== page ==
Shipment by land is the most expensive. Moving materials by oxcart will cost in the neighborhood of 5BB to 8BB per ton per strategic hex, which can increase tremendously if the cart has to travel over poor roads or through bad weather.
The costs of the following materials are based on the cost of labor to produce them, given the rates of production in Matt's GURPS document. All quantities have been pro-rated and simplified for ease of use. All prices assume materials are on the owner's land -- if the raw materials are on another's land increase costs by 50-100%, not including transportation costs.
sf=square feet, cf=cubic feet
|Pine Lumber||100sf||7BB||140#||9h||1/2" thick|
|Oak Lumber||100sf||8BB||180#||10h||1/2" thick|
|Mud Brick||50cf||4BB||4,800#||5h||200 blocks|
|Fired Brick||50cf*||18BB||6,000#||10h||1500 bricks|
|*includes cost of firewood needed to fire the material|
The costs of the following structures are based on the labor costs, plus the above material costs. All structures below are 10'x10' in size. Stone and brick structures include an additional 10% of foundation.
For the times below, the second number includes the time to produce/gather the construction materials, if not done beforehand.
|Wood Frame||15BB||9h/14h||Uses 50sf of soft wood|
|Thatched Frame||2CC||12h/20h||4" thick|
|Pine-faced Frame||35BB||10h/33h||4" thick|
|Oak-faced Frame||4CC||10h/35h||4" thick|
|Mud Brick Wall||15BB||6h/11h||6" thick, 1 story limit|
|Mortared Brick Wall||5CC||17h/27h||6" thick|
|Unmortared Rubble*||75BB||25h/50h||18" thick, 2 story limit|
|Unmortared Ashlar||1SC||15h/130h||6" thick, 4 story limit|
|Mortared Rubble||25BB||8h/25h||6" thick|
|Mortared Ashlar||11CC||19h/135h||6" thick|
|Ground Clearing, open||4BB||10h||1,000 sf|
|", rough||4BB||10h||500 sf|
|", forested||4BB||10h||100 sf|
|*Price and time for 1 story -- QUADRUPLE time and cost for two stories and DOUBLE thickness.|
For roofs take the ground area of the building and add 50% to determine the actual area. This applies to thatched or wooden roofs. For Mortared brick (clay shingles) or mortared ashlar, use HALF the determined area.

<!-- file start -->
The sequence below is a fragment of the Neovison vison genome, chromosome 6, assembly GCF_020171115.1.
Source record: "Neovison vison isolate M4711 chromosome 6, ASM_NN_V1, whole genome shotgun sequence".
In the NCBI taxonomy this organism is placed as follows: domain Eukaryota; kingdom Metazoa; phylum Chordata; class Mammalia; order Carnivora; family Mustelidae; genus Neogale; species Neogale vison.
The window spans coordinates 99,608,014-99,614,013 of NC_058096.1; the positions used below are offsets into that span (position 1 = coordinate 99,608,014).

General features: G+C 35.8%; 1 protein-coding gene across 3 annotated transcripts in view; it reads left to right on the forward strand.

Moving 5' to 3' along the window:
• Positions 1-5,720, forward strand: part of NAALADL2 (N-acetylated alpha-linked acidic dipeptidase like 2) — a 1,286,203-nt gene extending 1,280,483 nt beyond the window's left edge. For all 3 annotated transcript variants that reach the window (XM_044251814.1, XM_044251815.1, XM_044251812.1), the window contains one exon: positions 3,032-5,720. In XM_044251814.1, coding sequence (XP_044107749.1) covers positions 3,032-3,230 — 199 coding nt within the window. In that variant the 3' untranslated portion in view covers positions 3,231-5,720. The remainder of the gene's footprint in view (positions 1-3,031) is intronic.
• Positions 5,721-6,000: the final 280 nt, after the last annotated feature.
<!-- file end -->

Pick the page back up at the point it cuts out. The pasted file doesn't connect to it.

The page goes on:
For ground floors, use wood frame as noted, fired brick at 1/3 cost and time, or mortared stone at 1/6th cost and time. Upper-level floors use wood frame, fired brick or mortared stone as noted.
These costs are all base, no frills costs -- time (and labor costs) will increase with any decoration or higher quality materials.
EXAMPLE - A peasant house, a 15x20 pine wood faced frame with thatched roof and wooden first and second floors (upper floor is considered 1/2 a story).
|Walls||15x15 (end) x2, + 15x20 (side) x2 = 1050 sf = 10.5 panels.|
|Floors||15x20, x2 = 600sf = 6 panels|
|Roof||15x20, +50% = 450sf = 4.5 panels|
Total framed wood is 16.5 panels, or 577BB (58CC). Time is 165 hours.
Total framed thatch is 4.5 panels, or 9CC. Time is 54 hours.
This house will cost 67CC to construct if built with materials on the owner's land, or from 1GC to 13SC to construct if materials need to be brought in. Total time is 219 man hours (10h per day, this is about 22 man days). If you have to cut and prepare your own materials, the time is 635 man hours, or 64 days.
EXAMPLE - A Noble manor, 50' by 30' by 2 story, of mortared ashlar walls and roof. inner walls are oak-faced frame (guessed with two running the width of the house, 1 running the length.
|Walls||30x20x2 (ends) + 50x20x2 (sides) = 3200sf = 32 panels MA|
|Roof||50x30 x 0.5 = 750sf = 7.5 panels MA|
|Internal walls||30x10x2x2 + 50x10x2 = 2200sf = 22 panels FW.|
|ground floor||50x30/6 = 250sf = 2.5 MA|
|second floor||50x30 = 1500sf = 15 panels framed wood|
The manor will cost 462CC (stone) + 148CC (wood) = 610CC, or 61SC. This is a base price and probably should be multiplied by a few times for decoration. Time to create this manor is 1168 man hours (117 man days) if the materials are already available, 6965 hours (697 man days) from scratch.